October 29, 2019 at 11:15 am

Bythell Group Awarded NIH RO1 grant on ‘Universal Metabolite Tagging’

Benjamin Bythell, portrait

Dr. Benjamin Bythell

Understanding how the human body processes and metabolizes nutrients is critical to developing new paradigms and treatments for many diseases including diabetes, cancer, heart disease, and digestive disorders. The current state-of-the-art mass spectrometric technologies for analyzing metabolism generate large data sets which unfortunately can contain misleading information.

Many of the misleading detected signals are due to non-specific attachment of solvent and salt adducts to the true metabolites (known as degeneracy). This spreads out the metabolites signal and makes it harder to identify.

With support from the NIH (1R01GM134081-01), Dr. Benjamin Bythell, Associate Professor of Chemistry & Biochemistry at Ohio University, as part of multi-investigator team, will develop innovative technologies to clarify these data sets and streamline metabolomics-based investigations.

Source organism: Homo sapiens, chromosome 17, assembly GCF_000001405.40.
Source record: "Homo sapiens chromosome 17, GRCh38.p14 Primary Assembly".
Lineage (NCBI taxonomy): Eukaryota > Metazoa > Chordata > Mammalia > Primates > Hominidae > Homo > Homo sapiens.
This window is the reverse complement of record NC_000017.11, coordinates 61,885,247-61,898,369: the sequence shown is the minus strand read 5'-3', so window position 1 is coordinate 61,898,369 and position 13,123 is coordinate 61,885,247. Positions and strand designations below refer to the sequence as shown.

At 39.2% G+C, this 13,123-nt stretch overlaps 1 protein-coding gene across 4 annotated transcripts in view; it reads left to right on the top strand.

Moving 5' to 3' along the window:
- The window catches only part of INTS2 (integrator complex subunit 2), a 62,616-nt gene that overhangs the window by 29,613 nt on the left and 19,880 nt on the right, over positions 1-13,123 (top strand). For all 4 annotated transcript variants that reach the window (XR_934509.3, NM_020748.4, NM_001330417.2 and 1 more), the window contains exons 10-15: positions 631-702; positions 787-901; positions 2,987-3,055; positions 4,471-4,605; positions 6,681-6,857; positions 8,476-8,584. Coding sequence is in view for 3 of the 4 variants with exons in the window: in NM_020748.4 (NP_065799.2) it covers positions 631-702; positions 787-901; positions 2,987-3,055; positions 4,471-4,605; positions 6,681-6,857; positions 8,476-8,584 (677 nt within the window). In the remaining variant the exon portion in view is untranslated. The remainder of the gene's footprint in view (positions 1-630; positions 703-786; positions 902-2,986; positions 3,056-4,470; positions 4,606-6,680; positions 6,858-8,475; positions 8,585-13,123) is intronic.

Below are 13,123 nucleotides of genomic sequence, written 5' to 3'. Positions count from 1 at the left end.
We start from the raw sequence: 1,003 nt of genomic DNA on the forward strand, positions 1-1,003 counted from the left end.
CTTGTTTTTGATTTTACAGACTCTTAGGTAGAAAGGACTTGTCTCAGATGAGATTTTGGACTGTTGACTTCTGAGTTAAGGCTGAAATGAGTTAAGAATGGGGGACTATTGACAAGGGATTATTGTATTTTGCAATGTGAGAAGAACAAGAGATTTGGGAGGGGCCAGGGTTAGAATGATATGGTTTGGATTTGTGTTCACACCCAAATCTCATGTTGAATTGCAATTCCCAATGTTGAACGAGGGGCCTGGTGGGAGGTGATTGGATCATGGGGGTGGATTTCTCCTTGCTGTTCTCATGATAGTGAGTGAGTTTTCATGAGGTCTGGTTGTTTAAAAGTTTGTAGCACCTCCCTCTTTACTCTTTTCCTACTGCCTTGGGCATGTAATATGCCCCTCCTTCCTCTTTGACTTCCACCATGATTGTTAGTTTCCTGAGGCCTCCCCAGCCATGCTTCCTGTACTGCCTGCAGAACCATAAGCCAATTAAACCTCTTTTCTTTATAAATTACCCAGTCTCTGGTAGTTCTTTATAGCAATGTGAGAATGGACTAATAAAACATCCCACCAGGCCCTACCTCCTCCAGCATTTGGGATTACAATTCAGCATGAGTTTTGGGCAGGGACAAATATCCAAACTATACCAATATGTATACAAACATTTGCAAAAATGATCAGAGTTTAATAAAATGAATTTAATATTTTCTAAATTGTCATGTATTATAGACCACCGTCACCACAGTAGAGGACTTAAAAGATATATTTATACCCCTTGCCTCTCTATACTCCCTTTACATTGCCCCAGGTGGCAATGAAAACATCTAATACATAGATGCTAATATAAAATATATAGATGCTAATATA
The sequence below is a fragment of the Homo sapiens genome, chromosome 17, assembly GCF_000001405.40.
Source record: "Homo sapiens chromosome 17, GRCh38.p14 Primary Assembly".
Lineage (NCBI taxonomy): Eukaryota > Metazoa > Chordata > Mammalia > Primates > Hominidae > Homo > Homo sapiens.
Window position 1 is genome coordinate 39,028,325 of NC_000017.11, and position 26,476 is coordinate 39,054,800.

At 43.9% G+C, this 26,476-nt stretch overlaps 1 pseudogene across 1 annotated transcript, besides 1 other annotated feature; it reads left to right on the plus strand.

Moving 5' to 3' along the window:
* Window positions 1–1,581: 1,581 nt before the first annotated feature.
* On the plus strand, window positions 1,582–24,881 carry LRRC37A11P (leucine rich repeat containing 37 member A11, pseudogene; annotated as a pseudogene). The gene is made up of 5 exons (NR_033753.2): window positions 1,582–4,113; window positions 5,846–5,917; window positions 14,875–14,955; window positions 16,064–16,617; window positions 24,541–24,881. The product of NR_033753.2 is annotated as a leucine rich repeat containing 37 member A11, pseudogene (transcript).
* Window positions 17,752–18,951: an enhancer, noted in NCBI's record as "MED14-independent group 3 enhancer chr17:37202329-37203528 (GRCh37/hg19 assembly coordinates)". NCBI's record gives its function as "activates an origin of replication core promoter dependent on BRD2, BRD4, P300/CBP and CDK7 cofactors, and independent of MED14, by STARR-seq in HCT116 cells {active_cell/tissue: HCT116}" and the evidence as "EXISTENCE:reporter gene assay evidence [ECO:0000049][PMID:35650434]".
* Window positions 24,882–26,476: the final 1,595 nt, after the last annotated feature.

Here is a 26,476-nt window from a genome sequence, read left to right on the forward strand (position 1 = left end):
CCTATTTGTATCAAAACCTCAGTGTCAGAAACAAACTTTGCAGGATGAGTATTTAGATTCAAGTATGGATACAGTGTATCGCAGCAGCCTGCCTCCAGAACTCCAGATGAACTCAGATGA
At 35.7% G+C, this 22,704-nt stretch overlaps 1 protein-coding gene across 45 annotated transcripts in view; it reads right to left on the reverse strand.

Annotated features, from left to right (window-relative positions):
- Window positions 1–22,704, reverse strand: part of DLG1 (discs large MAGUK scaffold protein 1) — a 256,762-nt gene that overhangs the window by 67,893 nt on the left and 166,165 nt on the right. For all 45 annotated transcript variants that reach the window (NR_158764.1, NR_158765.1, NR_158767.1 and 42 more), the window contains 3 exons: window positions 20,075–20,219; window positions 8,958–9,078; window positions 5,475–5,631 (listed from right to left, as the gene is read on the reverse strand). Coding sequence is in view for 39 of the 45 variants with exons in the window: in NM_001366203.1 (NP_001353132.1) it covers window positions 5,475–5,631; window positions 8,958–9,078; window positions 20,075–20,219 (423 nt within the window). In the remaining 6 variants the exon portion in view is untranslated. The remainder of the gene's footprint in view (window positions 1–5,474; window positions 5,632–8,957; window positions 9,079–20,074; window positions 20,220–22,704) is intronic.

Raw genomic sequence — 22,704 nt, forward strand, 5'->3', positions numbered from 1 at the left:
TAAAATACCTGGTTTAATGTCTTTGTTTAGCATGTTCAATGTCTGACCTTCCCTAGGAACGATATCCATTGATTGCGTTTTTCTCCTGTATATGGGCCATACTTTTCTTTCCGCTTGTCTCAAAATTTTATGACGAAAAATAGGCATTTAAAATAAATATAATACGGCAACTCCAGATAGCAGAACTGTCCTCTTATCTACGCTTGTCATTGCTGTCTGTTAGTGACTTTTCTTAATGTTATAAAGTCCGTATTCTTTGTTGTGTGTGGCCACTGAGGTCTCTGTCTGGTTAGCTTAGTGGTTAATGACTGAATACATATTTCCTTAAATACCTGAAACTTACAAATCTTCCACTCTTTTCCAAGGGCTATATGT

How Will They Achieve this Goal?

“We will develop a series of three distinct, highly basic, chemical tagging platforms. These tags react with virtually all metabolites and eliminate degeneracy, increase signal, allow for multi-charging, and analysis of ultra-small volumes and concentrations of sample. These tags can be generated in isotopically labelled forms enabling differentiation of like samples formed with alternate, parallel treatments and thus direct comparison,” Bythell says.

Discovering and Characterizing New Metabolites

“We will simultaneously develop an understanding of the gas-phase fragmentation chemistry of the newly formed tagged metabolite ions. Using this knowledge, we will identify new metabolites and make general rules for subsequent automated application. i.e., to help identify and quantitate these and related metabolites in subsequent studies.”

Opportunities Available for Interested Students

“We have multiple research opportunities for interested graduate or undergraduate students on this project,” Bythell adds.

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